Posted on August 28, 2015
Planning an Agile project can be rather simple when all is known.
When the market is predictable, requirements are clear, the technology is well understood, and the team is experienced in using all of the required tools, there isn’t much research required to complete a project.
But for those times when all of the stars are not aligned and (God forbid) there is something the team does not fully understand, the team will need to dedicate some time to investigation or experimentation in order to complete the project.
In terms of Agile and Extreme Programming (XP), this effort is known as a Spike.
by Doug Klugh
What is a Spike?A spike is a time-boxed period designated to reduce uncertainty by learning enough about a feature, technology, or process to better estimate, develop, or fix an upcoming feature or defect. It is used to understand how to best implement a requirement or propose a solution to help the customer make sound product decisions. All artifacts resulting from a spike are to be thrown away; the only thing to be retained is knowledge. The goal is to spend as little time and effort as possible to reduce risk by learning just enough to proceed in estimating and developing the work product. You should not be spending enough time to build a viable solution, just enough time to run a quick and dirty experiment to answer a question.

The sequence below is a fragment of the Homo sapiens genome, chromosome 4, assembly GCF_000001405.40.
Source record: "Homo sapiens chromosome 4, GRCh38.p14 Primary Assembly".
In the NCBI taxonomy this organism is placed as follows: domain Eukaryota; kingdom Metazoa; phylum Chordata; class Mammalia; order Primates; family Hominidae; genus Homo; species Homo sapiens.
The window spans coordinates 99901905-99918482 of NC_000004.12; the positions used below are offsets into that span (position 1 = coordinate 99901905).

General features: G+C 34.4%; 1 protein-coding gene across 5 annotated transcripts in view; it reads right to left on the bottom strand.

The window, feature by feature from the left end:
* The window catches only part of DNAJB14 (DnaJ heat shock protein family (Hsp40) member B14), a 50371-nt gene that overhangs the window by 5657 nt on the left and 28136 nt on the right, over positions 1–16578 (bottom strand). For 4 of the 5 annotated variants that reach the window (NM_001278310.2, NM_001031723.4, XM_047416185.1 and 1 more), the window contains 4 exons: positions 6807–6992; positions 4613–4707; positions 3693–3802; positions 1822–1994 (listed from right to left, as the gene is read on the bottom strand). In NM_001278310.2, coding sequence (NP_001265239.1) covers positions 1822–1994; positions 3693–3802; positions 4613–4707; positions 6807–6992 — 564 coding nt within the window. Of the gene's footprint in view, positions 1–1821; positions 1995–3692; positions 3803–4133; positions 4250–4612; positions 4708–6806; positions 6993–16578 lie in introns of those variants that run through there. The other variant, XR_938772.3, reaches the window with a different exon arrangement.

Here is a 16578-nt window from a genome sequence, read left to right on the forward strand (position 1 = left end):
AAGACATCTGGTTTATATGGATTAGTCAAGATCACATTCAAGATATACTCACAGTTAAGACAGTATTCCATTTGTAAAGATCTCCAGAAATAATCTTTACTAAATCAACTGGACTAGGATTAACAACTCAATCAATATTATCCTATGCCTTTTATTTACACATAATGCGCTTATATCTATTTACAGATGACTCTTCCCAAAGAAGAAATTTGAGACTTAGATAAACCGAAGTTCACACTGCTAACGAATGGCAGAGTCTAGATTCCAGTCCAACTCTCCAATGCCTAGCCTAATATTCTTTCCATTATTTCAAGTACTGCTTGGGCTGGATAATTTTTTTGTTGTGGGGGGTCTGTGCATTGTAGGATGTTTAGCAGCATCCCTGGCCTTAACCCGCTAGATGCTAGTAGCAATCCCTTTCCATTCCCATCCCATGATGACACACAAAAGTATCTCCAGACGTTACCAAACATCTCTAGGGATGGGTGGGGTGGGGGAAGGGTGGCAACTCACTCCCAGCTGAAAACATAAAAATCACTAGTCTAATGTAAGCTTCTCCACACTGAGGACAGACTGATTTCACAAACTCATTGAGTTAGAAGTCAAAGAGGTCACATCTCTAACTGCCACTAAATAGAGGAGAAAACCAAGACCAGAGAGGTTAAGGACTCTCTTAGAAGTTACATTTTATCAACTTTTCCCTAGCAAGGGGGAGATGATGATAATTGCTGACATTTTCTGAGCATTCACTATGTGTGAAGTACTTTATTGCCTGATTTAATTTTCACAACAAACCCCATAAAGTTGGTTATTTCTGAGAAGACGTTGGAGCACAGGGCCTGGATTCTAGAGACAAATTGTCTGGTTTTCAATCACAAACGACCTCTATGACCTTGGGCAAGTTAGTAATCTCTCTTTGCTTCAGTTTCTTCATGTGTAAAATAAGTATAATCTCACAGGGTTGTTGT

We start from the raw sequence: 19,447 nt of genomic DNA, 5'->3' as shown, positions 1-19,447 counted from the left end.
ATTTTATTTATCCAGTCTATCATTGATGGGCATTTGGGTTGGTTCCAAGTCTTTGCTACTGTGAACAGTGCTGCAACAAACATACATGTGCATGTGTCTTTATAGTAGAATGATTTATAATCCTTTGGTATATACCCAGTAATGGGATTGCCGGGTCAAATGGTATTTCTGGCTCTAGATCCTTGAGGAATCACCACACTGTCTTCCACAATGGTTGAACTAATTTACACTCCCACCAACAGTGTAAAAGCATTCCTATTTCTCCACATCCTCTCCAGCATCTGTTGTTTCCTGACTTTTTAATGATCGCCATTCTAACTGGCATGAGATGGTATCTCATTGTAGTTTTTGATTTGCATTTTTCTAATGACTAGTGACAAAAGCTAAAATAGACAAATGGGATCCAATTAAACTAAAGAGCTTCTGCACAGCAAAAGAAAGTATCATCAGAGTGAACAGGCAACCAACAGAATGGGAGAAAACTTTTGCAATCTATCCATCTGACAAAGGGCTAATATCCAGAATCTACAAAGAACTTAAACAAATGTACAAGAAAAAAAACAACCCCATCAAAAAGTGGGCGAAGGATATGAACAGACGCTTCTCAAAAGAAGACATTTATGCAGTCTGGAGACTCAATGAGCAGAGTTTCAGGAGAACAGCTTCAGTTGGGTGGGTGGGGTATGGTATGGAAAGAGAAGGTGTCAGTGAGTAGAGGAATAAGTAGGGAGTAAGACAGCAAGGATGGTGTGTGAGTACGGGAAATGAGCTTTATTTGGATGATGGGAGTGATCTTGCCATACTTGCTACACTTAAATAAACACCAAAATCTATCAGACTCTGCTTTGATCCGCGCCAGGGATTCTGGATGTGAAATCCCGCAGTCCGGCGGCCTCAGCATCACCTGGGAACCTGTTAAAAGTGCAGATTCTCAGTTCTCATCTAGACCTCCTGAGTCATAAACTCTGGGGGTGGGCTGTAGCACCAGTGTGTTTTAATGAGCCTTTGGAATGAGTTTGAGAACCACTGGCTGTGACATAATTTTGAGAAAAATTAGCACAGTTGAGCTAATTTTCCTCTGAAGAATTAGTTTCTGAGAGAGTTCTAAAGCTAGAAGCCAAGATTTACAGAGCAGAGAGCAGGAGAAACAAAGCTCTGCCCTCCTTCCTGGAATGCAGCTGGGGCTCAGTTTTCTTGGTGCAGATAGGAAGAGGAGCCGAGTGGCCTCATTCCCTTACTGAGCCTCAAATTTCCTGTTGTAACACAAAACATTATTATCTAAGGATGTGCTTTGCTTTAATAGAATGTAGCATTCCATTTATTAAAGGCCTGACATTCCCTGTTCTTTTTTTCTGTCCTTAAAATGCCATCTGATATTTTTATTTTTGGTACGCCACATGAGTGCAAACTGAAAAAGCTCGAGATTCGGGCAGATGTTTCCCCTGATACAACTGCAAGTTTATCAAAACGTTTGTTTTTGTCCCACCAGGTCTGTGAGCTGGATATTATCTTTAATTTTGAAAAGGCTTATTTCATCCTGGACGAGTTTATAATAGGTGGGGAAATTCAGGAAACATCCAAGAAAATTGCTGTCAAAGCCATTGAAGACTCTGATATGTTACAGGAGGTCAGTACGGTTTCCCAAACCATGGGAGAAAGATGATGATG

HistoryThe term "Spike" comes from an analogy to rock climbing. Climbers will often stop to drive spikes into the rock face to secure their ropes. While this does not move the climbers towards the top of the mountain, it does enable future climbing.
Similarly, a spike in eXtreme Programming does not produce production code, but it does enable future story development. For this reason, spikes are not assigned story points because they do not directly contribute to the team's velocity. By itself, a spike does not deliver value to the customer.